HPV and Oropharyngeal Cancer - Fact Sheet
CDC now recommends 11 to 12 year olds get two doses of HPV vaccine—rather than the previously recommended three doses—to protect against cancers caused by HPV. The second dose should be given 6-12 months after the first dose. For more information on the updated recommendations, read the press release: https://www.cdc.gov/media/releases/2016/p1020-hpv-shots.html
Human papillomavirus (HPV) can cause serious health problems, including genital warts and certain cancers. However, in most cases HPV goes away on its own before causing any health problems.
What is genital HPV?
Genital human papillomavirus (also called HPV) is the most common sexually transmitted infection (STI) in the U.S. Most types of HPV are not harmful to people. There are more than 40 types of HPV that can infect the genital areas as well as the mouth and throat. Most people who become infected with HPV do not know that they are infected.
What is oral HPV?
The same types of HPV that infect the genital areas can infect the mouth and throat. HPV found in the mouth and throat is called “oral HPV.” Some types of oral HPV (known as “high risk types”) can cause cancers of the head and neck area. Other types of oral HPV (known as “low risk types”) can cause warts in the mouth or throat. In most cases, HPV infections of all types go away before they cause any health problems.
What head and neck cancers can be caused by HPV?
HPV can cause cancers in the back of the throat, most commonly in the base of the tongue and tonsils, in an area known as the “oropharynx.” These cancers are called “oropharyngeal cancers.”
How does HPV cause cancer?
HPV can cause normal cells in infected skin to turn abnormal. Most of the time, you cannot see or feel these cell changes. In most cases, the body fights off the HPV infection naturally and infected cells then go back to normal. But in cases when the body does not fight off this virus, HPV can cause visible changes and certain types of HPV can cause an oropharyngeal cancer. Cancer caused by HPV often takes years to develop after initially getting an HPV infection. It is unclear if having HPV alone is sufficient to cause oropharyngeal cancers, or if other factors (such as smoking or chewing tobacco) interact with HPV to cause these cancers. More research is needed to understand all the factors leading to oropharyngeal cancers.
What are the signs and symptoms of oropharyngeal cancer?
Signs and symptoms may include persistent sore throat, earaches, hoarseness, enlarged lymph nodes, pain when swallowing, and unexplained weight loss. Some persons have no signs or symptoms.
How common is oral HPV?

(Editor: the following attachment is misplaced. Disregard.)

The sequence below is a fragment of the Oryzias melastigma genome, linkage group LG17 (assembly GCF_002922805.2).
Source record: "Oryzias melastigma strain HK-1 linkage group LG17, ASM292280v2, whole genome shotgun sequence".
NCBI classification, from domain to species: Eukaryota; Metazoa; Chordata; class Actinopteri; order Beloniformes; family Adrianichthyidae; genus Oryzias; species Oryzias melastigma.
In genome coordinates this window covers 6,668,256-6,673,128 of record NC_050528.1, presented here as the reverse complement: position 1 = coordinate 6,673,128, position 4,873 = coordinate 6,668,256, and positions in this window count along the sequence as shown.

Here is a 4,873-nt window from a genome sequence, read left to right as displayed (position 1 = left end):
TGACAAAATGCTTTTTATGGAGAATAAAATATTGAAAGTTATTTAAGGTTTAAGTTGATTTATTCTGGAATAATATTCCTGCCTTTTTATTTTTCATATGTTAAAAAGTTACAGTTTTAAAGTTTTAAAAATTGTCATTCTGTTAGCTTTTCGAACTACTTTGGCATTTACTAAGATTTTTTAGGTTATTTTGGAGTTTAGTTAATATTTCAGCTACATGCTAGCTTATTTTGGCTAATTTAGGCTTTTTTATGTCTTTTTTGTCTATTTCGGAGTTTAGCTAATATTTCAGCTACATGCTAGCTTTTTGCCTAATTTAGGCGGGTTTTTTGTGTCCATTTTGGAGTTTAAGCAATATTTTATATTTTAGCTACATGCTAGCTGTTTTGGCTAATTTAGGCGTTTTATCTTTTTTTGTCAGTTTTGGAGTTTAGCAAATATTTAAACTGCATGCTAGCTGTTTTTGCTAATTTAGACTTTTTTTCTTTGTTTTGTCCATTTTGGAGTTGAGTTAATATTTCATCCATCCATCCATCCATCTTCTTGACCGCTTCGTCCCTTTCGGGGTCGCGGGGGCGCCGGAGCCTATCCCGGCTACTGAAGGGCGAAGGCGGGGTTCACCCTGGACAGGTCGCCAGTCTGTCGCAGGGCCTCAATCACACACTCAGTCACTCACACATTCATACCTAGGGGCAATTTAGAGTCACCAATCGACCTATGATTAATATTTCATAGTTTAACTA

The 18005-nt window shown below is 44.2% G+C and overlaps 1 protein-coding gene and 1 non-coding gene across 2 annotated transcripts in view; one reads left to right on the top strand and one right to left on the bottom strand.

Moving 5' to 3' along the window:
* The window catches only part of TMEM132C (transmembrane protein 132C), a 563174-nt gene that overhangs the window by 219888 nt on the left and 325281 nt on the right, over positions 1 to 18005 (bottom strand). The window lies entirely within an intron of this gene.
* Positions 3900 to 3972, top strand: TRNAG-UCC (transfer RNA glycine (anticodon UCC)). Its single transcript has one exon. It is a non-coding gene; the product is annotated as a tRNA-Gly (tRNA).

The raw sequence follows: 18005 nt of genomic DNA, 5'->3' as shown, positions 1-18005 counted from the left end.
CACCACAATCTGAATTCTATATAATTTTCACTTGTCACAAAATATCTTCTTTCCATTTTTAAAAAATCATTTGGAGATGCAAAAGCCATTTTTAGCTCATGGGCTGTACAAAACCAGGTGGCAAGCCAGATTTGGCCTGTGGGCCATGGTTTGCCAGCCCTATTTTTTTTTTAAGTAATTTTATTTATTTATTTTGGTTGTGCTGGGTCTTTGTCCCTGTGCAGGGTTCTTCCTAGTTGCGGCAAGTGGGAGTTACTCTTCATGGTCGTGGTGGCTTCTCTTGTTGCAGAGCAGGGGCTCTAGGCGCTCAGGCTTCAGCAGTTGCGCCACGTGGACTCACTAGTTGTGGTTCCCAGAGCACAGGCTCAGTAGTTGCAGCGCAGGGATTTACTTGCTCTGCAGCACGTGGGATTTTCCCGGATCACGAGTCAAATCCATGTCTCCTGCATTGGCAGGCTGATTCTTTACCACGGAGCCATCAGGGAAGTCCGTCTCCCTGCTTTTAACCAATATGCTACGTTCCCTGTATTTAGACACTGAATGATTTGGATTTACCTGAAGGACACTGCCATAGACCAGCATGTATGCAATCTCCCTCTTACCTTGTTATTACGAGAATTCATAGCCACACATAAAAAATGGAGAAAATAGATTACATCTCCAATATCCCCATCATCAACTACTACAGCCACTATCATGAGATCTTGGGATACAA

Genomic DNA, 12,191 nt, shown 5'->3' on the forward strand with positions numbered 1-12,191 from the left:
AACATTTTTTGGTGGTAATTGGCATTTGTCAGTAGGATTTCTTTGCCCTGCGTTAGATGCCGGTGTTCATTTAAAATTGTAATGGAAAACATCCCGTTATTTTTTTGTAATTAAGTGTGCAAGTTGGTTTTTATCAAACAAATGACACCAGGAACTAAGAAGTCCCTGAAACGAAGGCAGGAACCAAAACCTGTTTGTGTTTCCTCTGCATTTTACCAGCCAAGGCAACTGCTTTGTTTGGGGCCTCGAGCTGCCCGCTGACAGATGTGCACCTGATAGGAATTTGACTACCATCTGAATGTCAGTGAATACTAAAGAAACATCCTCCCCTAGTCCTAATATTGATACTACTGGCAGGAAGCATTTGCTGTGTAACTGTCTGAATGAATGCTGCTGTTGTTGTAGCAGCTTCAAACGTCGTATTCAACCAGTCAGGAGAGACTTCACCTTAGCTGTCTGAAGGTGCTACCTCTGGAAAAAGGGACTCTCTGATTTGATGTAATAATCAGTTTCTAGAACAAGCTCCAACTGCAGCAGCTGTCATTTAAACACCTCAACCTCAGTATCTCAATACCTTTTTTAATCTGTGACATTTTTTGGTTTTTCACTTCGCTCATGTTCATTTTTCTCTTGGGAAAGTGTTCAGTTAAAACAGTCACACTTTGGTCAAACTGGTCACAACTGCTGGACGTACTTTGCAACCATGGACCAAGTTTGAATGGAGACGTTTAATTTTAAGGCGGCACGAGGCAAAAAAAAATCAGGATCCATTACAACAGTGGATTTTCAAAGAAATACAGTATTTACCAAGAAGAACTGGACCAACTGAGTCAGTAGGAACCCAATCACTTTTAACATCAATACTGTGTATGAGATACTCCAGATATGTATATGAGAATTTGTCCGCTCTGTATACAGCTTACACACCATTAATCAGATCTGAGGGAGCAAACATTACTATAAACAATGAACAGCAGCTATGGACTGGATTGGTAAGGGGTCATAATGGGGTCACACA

Studies in the U.S. have found that about 7% of people have oral HPV. But only 1% of people have the type of oral HPV that is found in oropharyngeal cancers (HPV type 16). Oral HPV is about three times more common in men than in women.
How common are cancers of the oropharynx?
Each year, in the U.S., about 9,000 people are diagnosed with cancers of the oropharynx that may be caused by HPV. Cancers of the oropharynx are about four times more common in men than women.
How do people get oral HPV?
Only a few studies have looked at how people get oral HPV, and some of these studies show conflicting results. Some studies suggest that oral HPV may be passed on during oral sex (from mouth-to-genital or mouth-to-anus contact) or open-mouthed (“French”) kissing, others have not. The likelihood of getting HPV from kissing or having oral sex with someone who has HPV is not known. We do know that partners who have been together a long time tend to share genital HPV—meaning they both may have it. More research is needed to understand exactly how people get and give oral HPV infections.
How can I lower my risk of giving or getting oral HPV?
At this time no studies have explored how oral HPV can be prevented. However, it is likely that condoms and dental dams, when used consistently and correctly, will lower the chances of giving or getting oral HPV during oral sex, since they serve as barriers, and can stop the transmission of HPV from person to person. More research is needed to understand how oral HPV is passed on, how it can be prevented, and who is most likely to develop health problems from an oral HPV infection.
Is there a test for me to find out if I have oral HPV?
There is no FDA-approved test to diagnose HPV in the mouth or throat. Medical and dental organizations do not recommend screening for oral HPV. More research is needed to find out if screening for oropharyngeal cancers will have health benefits. Talk to your dentist about any symptoms that could suggest early signs of oropharyngeal cancer.
Can the HPV vaccine prevent oral HPV and oropharyngeal cancers?
The HPV vaccine that is now on the market was developed to prevent cervical and other less common genital cancers. It is possible that the HPV vaccine might also prevent oropharyngeal cancers, since the vaccine prevents an initial infection with HPV types that can cause oropharyngeal cancers, but studies have not yet been done to determine if the HPV vaccine will prevent oropharyngeal cancers.
Where can I get more information?
CDC-INFO Contact Center
TTY: (888) 232-6348
CDC National Prevention Information Network (NPIN)
P.O. Box 6003
Rockville, MD 20849-6003
Oral Sex and STIs, American Sexual Health Association (ASHA)
P. O. Box 13827
Research Triangle Park, NC
- Page last reviewed: September 4, 2013
- Page last updated: January 3, 2017
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